The bizarre 2012 contest stepped into yet another gear on Saturday, with events unfolding to put the previously-derided pay driver Pastor Maldonado on pole, alongside the crisis-ridden Ferrari's Fernando Alonso.

And the Pirelli tire predicament, worsened on the challenging Circuit de Catalunya layout and under hot Spanish skies, will continue to confound teams on Sunday, with temperatures set to drop and rain clouds predicted to gather.

"I am telling you now, honestly," said Red Bull's Mark Webber. "We don't have even the slightest idea who will benefit when it gets colder."

The German magazine Auto Motor und Sport laid out the fascinating if bewildering situation as of Saturday in Spain: "Sebastian Vettel doesn't know why his car suddenly lost grip in qualifying.

"Jenson Button has no idea why he couldn't generate any tire temperature on the 40 degrees track. Williams don't know why Pastor Maldonado clocked the second fastest lap.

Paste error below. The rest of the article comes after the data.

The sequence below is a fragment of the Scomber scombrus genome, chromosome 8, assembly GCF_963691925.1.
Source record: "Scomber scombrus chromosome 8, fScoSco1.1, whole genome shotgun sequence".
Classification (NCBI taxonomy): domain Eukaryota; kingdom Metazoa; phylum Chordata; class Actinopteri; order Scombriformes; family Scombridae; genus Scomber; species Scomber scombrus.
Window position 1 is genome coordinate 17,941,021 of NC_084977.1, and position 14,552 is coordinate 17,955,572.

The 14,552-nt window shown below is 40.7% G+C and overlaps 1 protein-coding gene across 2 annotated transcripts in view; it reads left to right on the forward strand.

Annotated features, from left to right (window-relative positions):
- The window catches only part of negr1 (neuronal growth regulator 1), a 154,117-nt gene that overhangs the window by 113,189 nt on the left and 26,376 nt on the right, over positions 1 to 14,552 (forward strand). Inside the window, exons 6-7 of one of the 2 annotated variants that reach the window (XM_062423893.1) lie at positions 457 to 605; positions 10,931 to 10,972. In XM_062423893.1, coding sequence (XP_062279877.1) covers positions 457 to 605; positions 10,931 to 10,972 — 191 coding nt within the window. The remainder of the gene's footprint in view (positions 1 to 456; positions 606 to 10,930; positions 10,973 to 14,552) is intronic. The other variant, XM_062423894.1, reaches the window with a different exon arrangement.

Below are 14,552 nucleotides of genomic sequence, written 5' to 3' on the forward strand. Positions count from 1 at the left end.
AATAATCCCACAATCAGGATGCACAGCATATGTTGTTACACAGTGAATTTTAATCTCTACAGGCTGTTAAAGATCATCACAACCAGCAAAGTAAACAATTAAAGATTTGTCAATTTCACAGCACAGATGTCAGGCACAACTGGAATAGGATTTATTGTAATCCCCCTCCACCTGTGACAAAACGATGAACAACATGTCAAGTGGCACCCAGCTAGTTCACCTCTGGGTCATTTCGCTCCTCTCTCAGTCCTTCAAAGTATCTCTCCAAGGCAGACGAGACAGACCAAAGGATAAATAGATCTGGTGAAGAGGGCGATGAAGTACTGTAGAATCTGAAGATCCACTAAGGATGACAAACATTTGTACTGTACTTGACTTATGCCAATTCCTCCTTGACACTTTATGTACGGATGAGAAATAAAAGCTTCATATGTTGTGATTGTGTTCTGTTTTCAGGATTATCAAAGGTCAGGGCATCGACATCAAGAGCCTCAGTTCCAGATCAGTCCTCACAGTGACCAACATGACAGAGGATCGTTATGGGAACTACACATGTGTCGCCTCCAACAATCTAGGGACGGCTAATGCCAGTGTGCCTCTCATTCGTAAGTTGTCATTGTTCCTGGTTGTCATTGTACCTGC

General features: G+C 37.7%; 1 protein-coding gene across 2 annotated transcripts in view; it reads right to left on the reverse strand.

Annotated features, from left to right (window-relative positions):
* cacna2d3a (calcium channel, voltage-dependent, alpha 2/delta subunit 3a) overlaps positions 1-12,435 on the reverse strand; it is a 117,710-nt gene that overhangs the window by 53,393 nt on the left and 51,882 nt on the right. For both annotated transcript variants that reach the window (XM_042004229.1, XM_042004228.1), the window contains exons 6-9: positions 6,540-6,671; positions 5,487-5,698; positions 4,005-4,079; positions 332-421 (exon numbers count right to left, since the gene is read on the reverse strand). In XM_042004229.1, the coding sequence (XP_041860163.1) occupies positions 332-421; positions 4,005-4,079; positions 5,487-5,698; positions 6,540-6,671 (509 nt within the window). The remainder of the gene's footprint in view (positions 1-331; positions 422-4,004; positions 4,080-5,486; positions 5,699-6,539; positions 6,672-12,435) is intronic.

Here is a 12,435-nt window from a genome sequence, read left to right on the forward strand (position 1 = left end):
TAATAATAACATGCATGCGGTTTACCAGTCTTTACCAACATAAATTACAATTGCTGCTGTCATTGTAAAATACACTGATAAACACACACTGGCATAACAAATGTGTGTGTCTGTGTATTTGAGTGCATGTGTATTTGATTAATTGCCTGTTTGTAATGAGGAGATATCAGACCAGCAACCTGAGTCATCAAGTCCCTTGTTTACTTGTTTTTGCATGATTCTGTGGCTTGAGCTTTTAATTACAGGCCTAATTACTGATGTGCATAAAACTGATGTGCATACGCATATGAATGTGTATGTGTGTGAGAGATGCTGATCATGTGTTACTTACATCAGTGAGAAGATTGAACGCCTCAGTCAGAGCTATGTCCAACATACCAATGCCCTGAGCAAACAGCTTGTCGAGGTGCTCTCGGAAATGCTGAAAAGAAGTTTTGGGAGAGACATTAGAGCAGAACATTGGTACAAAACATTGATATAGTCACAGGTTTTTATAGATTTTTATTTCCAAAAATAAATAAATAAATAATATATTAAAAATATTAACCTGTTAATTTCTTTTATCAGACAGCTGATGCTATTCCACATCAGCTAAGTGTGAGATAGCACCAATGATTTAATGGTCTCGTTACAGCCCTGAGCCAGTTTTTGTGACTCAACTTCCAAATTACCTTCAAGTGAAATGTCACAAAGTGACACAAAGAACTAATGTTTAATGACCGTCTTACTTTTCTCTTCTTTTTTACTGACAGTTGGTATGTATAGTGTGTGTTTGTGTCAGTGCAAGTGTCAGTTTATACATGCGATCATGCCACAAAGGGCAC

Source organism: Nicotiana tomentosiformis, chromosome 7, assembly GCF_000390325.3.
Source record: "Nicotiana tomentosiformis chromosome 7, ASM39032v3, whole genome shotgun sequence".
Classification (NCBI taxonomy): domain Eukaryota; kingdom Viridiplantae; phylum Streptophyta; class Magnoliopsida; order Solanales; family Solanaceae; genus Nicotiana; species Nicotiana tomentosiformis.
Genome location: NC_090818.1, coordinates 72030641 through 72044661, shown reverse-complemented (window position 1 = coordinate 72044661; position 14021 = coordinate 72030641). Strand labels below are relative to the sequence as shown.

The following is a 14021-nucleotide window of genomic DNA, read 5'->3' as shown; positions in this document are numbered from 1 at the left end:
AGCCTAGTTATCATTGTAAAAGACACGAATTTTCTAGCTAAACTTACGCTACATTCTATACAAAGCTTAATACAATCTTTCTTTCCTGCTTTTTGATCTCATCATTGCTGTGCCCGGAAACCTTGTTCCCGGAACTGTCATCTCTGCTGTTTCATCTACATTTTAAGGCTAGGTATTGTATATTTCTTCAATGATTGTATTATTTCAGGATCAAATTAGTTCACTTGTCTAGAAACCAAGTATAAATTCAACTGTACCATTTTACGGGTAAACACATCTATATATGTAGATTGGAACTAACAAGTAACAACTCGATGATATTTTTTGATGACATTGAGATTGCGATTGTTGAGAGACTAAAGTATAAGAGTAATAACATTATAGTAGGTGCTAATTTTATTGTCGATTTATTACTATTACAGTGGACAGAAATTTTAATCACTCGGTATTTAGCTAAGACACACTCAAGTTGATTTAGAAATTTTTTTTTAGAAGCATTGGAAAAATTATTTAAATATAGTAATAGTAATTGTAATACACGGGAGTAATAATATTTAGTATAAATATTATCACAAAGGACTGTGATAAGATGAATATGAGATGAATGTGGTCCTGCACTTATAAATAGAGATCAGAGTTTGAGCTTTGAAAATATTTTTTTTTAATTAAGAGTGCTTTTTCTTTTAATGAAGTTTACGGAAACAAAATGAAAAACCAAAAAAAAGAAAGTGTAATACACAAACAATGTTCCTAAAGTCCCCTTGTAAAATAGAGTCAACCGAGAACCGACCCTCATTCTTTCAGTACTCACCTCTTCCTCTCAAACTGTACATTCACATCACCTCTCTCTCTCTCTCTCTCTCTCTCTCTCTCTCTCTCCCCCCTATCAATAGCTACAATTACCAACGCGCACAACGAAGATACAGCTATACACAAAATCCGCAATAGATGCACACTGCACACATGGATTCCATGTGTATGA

"Mercedes' engineers had to admit they still don't understand the Pirelli rubber."

Acting team principal Bob Bell smiled tortuously: "If we did understand, we'd be on pole. But even Pirelli don't know all the answers."

Writing in O Estado de S.Paulo newspaper, Livio Oricchio estimated there are up to 12 candidates for victory.

"A grid of madness!" said former F1 driver Patrick Tambay on France's RMC Sport. "And it's not over yet."

So, is Michael Schumacher – having sat out Q3 in order to save tires for the race – now even more critical of Pirelli?

"I'll leave it with what has already been said," he insisted late on Saturday.